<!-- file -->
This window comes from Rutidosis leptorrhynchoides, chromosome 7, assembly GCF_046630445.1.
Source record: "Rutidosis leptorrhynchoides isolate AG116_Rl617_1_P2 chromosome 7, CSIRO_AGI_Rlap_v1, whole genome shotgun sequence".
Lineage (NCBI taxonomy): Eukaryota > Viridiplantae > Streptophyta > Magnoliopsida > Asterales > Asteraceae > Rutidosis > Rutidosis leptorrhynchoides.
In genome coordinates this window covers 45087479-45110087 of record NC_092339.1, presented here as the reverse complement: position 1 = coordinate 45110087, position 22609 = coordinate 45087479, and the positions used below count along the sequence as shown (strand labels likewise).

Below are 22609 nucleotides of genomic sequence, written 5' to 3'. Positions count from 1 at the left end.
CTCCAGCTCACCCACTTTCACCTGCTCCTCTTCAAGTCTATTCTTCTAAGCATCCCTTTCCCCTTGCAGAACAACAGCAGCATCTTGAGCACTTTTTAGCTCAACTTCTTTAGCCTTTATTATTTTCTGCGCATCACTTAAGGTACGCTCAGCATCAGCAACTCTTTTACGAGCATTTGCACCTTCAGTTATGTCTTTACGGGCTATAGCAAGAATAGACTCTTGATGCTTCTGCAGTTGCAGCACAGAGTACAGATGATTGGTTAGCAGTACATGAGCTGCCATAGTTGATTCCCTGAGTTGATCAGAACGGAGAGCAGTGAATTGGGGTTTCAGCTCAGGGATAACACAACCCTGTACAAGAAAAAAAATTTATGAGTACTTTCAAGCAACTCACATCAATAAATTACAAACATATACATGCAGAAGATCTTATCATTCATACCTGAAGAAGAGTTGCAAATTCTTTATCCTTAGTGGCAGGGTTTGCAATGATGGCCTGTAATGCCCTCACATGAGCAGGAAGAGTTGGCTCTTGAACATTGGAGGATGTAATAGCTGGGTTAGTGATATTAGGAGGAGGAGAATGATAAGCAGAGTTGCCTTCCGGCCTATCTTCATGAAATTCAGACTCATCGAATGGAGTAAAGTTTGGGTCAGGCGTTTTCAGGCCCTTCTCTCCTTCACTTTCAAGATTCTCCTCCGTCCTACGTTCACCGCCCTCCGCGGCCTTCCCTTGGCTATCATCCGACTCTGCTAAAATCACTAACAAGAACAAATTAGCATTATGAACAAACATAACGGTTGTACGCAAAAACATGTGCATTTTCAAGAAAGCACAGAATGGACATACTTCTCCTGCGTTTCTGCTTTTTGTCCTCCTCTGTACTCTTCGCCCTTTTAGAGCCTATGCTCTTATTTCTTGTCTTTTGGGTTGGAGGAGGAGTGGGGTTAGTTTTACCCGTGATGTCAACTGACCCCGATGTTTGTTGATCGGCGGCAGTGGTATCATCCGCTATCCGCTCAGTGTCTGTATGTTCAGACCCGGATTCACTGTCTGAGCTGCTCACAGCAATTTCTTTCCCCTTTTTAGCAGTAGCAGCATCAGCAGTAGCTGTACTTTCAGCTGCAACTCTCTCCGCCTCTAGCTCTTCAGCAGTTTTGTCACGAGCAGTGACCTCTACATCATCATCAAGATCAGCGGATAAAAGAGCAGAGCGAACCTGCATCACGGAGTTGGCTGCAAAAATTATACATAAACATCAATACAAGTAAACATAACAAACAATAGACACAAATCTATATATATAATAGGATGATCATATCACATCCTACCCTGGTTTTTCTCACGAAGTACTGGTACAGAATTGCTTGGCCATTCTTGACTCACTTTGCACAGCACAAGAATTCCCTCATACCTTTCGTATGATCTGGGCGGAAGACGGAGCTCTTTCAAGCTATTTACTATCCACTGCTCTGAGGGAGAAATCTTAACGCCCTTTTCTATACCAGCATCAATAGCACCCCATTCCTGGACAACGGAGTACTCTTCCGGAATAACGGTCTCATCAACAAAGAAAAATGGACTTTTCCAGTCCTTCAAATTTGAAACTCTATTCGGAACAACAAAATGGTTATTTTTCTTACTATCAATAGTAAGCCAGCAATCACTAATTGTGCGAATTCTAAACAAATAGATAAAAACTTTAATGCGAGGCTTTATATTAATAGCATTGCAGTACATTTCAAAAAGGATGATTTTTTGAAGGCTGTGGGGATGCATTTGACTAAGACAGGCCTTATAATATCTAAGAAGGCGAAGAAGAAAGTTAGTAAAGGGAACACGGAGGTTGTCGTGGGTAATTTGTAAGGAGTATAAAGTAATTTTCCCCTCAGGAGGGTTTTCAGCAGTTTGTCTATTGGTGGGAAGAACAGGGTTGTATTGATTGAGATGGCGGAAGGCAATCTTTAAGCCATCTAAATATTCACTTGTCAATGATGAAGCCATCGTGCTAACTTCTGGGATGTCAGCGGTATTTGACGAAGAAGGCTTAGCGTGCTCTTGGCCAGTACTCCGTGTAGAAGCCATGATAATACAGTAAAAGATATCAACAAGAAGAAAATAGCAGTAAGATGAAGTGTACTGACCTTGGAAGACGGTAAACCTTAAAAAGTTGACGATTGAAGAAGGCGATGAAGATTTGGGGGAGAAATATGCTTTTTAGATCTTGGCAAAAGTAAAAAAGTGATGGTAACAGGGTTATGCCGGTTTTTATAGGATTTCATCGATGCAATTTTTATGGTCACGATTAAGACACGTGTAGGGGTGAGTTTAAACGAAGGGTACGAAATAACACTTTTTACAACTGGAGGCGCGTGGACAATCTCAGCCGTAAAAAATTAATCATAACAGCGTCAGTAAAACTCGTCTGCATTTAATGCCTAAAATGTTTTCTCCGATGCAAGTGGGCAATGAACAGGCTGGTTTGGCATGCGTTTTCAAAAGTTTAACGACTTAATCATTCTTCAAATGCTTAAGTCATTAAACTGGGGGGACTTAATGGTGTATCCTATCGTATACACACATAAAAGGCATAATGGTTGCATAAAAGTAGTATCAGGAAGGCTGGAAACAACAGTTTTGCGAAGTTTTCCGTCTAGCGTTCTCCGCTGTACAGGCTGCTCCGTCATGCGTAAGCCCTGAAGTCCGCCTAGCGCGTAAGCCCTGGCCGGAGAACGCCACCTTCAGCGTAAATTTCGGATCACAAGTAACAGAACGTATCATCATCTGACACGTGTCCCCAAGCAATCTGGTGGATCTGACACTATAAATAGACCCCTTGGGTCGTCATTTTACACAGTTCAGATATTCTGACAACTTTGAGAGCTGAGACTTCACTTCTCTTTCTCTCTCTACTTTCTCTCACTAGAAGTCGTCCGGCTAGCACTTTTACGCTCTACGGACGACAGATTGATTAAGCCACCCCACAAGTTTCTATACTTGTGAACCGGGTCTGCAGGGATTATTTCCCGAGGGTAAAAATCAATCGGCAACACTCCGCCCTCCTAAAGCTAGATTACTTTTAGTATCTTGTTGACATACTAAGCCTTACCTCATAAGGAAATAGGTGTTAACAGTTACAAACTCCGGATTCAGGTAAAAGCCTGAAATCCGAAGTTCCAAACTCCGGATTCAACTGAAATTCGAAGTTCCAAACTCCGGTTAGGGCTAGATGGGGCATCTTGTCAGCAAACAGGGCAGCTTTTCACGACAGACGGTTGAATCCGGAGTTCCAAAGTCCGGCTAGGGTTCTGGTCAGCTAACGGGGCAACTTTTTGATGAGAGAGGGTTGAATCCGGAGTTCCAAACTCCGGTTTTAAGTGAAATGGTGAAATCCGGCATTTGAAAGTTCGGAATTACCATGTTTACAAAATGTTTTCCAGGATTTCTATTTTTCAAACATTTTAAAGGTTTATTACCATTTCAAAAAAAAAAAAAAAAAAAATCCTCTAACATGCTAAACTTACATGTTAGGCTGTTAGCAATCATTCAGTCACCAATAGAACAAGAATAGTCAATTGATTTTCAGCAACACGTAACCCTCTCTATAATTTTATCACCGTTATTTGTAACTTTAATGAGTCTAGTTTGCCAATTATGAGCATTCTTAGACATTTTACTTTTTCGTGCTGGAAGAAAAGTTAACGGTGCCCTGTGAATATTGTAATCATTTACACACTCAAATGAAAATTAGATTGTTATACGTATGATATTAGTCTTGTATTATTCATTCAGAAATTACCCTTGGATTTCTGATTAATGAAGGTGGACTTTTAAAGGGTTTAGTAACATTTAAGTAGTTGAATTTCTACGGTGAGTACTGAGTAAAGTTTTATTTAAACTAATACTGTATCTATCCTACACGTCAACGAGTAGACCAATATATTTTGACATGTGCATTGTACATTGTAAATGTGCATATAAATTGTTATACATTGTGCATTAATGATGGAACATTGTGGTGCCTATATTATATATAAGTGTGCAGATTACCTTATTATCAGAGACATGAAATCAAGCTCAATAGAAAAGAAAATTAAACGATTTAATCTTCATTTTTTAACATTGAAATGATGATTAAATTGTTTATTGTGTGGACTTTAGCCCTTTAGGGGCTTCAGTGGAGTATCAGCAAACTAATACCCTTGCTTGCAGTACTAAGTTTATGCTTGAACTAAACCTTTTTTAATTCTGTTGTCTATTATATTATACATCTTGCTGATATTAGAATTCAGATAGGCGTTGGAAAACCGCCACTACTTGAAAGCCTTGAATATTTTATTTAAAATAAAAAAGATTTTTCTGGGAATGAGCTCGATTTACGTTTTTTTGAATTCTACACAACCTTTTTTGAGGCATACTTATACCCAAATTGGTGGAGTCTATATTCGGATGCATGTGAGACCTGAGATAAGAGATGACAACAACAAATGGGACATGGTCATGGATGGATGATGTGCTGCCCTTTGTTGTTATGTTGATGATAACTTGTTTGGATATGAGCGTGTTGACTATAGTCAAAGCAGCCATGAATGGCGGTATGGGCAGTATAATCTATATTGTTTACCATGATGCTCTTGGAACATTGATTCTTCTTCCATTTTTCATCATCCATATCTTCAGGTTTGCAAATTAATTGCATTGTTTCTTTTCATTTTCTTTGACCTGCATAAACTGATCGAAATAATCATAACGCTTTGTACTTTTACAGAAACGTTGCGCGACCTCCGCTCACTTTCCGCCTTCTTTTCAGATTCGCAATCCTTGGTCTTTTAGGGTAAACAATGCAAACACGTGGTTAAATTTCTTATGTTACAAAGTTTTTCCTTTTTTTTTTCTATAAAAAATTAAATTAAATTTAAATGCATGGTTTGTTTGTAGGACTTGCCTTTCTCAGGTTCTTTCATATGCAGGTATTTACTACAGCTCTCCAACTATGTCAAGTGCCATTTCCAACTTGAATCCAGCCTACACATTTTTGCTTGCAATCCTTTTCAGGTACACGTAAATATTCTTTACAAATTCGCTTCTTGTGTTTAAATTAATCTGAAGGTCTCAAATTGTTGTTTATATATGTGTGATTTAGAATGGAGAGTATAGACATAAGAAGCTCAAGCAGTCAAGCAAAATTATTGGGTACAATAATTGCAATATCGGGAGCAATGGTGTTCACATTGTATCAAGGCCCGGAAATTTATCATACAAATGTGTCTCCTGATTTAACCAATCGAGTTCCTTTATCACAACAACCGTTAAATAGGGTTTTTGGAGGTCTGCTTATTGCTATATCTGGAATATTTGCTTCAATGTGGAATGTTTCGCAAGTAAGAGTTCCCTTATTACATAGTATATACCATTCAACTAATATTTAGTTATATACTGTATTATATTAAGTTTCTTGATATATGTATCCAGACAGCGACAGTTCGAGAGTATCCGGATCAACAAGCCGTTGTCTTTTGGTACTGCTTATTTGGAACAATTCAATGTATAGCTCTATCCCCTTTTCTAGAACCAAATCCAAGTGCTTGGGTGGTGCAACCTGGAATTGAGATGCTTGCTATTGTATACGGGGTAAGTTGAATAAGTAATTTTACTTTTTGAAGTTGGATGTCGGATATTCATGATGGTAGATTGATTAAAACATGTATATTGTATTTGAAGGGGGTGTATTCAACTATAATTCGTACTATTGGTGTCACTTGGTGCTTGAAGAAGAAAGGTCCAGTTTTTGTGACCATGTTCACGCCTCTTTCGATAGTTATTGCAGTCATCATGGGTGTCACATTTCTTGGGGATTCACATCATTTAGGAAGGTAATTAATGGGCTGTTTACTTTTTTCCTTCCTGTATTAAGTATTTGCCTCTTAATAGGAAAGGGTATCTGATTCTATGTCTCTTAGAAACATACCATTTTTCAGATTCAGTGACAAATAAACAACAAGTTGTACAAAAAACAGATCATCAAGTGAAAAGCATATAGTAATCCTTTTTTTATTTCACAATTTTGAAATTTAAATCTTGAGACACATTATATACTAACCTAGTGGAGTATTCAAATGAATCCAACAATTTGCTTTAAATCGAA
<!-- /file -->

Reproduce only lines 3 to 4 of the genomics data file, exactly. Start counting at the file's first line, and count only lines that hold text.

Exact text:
Lineage (NCBI taxonomy): Eukaryota > Viridiplantae > Streptophyta > Magnoliopsida > Asterales > Asteraceae > Rutidosis > Rutidosis leptorrhynchoides.
In genome coordinates this window covers 45087479-45110087 of record NC_092339.1, presented here as the reverse complement: position 1 = coordinate 45110087, position 22609 = coordinate 45087479, and the positions used below count along the sequence as shown (strand labels likewise).